On Sunday afternoon before the first baseball was tossed from the mound in South Williamsport, Pennsylvania, thirteen boys from the New Orleans area had a privilege and honor that very few among us could ever hope to claim.
At that point they were no longer just representing the east bank community of River Ridge or Jefferson Parish or the state of Louisiana but the United States of America in an international sports competition.
Heady stuff for a bunch of middle-schoolers.
Had their story ended there, the River Ridge Little League baseball team would have been a part of something special that they would treasure for the many decades ahead of their young lives.
But through big hits from Marshall Louque and Reese Roussel, great defensive plays, and solid two-hit pitching by Egan Prather these kids emerged from a field of 7,700 teams to be the best in the world by shutting out the Caribbean team from Curacao.
Thousands of boys played the game in the far corners of the globe, a few being extremely gifted whose names we will read in a Major League Baseball box score in a decade and change.
Some had hoped “since childhood” to make it to South Williamsport. Yet there are only thirteen young athletes who can claim the champions’ mantle.
And that’s the way it should be because if nobody is keeping score, then there are no winners just participants. And the game becomes nothing more than a “group activity”, a PE venue for individuals to demonstrate their own talent.
That only a relative handful of players from a field of tens of thousands young athletes does not make sports unfair but summons the extraordinary out of those competing. If you played hard and your team lost your tattered and scuffed-up uniform is your trophy. There’s a lot to be proud of in that.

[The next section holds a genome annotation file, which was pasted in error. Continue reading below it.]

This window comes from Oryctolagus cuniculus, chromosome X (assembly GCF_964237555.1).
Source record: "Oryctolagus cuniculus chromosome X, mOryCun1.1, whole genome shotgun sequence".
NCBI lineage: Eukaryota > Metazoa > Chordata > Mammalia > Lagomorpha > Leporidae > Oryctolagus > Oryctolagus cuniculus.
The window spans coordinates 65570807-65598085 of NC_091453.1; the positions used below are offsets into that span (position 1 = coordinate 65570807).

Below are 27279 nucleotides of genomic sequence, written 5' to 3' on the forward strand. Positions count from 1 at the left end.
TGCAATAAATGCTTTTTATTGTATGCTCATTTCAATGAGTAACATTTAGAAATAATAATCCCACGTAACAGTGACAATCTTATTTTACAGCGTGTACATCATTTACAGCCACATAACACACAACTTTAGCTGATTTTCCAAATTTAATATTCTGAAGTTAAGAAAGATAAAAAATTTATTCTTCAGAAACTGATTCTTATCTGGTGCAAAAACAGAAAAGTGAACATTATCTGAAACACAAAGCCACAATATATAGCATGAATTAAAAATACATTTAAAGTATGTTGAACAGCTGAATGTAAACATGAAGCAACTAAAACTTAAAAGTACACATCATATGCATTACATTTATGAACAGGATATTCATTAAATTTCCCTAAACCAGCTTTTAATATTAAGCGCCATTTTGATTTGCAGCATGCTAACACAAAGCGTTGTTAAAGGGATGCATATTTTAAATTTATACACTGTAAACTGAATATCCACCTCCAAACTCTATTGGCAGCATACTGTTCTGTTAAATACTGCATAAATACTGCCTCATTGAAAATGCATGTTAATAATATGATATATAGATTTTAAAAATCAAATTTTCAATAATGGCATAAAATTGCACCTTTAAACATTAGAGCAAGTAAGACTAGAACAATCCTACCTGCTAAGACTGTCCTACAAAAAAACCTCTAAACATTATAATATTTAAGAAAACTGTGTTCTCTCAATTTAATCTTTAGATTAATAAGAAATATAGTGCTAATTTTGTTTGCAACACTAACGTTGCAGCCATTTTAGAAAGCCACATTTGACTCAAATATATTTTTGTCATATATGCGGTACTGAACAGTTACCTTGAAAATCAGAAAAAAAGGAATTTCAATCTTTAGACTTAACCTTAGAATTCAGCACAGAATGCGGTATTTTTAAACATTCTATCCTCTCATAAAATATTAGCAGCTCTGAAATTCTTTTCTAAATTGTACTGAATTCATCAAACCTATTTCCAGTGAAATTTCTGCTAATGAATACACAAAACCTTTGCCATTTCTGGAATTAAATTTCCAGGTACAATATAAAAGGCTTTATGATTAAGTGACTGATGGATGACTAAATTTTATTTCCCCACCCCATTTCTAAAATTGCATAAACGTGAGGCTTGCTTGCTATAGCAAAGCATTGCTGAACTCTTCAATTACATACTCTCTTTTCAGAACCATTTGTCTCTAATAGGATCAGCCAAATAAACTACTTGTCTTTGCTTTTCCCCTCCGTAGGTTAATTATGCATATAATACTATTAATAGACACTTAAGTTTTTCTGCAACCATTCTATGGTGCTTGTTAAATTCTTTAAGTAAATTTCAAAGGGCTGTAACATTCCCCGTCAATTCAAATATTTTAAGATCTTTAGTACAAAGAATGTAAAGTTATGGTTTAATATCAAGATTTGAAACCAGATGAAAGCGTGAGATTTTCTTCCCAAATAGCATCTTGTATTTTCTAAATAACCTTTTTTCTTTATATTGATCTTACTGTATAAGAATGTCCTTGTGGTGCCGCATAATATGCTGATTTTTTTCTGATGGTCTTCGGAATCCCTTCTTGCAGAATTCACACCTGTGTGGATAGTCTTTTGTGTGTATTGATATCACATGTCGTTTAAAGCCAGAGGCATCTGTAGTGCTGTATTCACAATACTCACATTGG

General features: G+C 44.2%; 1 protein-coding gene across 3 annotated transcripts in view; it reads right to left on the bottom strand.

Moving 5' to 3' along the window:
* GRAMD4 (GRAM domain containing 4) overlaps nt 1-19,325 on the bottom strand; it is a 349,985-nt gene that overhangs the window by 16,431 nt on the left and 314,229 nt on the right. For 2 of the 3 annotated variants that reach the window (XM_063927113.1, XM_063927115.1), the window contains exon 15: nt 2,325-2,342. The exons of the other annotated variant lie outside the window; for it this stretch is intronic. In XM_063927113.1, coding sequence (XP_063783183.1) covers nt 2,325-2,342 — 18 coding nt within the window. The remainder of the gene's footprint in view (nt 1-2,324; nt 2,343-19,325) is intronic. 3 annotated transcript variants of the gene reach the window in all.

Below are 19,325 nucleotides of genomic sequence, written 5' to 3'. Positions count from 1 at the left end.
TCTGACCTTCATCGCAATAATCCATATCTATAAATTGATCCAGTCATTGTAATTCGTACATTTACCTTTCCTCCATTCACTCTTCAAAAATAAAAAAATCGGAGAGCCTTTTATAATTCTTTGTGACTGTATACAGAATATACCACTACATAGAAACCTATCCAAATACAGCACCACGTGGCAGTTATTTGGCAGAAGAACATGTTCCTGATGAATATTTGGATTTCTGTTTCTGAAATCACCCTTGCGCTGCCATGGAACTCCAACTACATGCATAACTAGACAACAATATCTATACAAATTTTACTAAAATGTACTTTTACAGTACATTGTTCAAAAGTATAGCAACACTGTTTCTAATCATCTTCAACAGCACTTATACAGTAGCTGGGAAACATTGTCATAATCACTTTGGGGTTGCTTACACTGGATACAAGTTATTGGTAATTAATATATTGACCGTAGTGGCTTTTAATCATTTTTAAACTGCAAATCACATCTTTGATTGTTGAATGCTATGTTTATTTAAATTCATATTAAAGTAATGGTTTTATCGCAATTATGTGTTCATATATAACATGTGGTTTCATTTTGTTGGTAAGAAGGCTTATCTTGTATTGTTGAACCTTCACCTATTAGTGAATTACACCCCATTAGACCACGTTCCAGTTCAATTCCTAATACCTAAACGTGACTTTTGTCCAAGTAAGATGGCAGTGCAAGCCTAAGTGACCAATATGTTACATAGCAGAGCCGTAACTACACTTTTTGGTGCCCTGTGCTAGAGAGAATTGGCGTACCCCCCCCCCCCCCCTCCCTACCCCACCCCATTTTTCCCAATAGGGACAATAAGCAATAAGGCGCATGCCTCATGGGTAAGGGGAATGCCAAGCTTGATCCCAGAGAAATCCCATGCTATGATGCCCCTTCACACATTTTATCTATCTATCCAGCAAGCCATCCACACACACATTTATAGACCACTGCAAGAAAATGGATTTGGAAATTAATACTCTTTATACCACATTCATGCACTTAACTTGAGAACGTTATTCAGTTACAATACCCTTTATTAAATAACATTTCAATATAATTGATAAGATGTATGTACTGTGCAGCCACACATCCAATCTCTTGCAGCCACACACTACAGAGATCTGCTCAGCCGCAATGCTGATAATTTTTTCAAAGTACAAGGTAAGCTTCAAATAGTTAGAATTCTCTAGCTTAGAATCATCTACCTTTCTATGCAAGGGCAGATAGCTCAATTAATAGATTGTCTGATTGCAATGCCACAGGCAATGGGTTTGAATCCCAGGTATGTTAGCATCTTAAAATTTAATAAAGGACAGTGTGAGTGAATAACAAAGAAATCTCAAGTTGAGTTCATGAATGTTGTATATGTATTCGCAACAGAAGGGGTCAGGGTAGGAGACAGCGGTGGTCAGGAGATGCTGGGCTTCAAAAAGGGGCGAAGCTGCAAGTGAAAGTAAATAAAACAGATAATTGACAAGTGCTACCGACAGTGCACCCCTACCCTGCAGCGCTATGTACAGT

There are a number of traits that define America, and the pursuit of excellence is one of them. It’s not enough to just exist. In this country, the concept of competition is not dreaded but embraced for it brings out the best in us.
And so it did for Team River Ridge in South Williamsport. And they’re about to have the time of their young lives.
This weekend the players and coaches will be featured in the first of many parades over the next year.
And then there’s the cherry on top as they will also be heading to the White House. Hold the invite acceptance drama and the government shutdown hamburgers this time.
The iconic mansion has hosted some of the most distinguished men and women in world history over the past two hundred years and because of their remarkable achievement those kids will be able to count themselves on the White House’s storied list, not as tourists but honored guests.
To the volunteer coaches who prepared and guided their players and the parents who sacrificed financially and in countless other ways to ensure your sons made practices and games, both near and far, this is as much your moment as theirs. There are no unimportant jobs or tasks when it comes to raising and molding children.
To the scrappy River Ridge team who overcame the same Hawaii team that had beaten them at the start of the tournament, apply that same tenacity in the face of later challenges, when the bases are loaded against you in life.
In the not too distant future some of these kids will be chasing their baseball dreams on a collegiate level and perhaps beyond that in the bigs. Others will seek a different yet more stable path in lower profile but still rewarding occupations. Regardless of where these thirteen boys end up individually as adults, they’ll always have this moment as teammates and they will forever be world champions.
The River Ridge players well-represented themselves, their families, their respective schools, their community, their nation, and the sport itself.
They are the pride of Louisiana.
Great hustle, boys.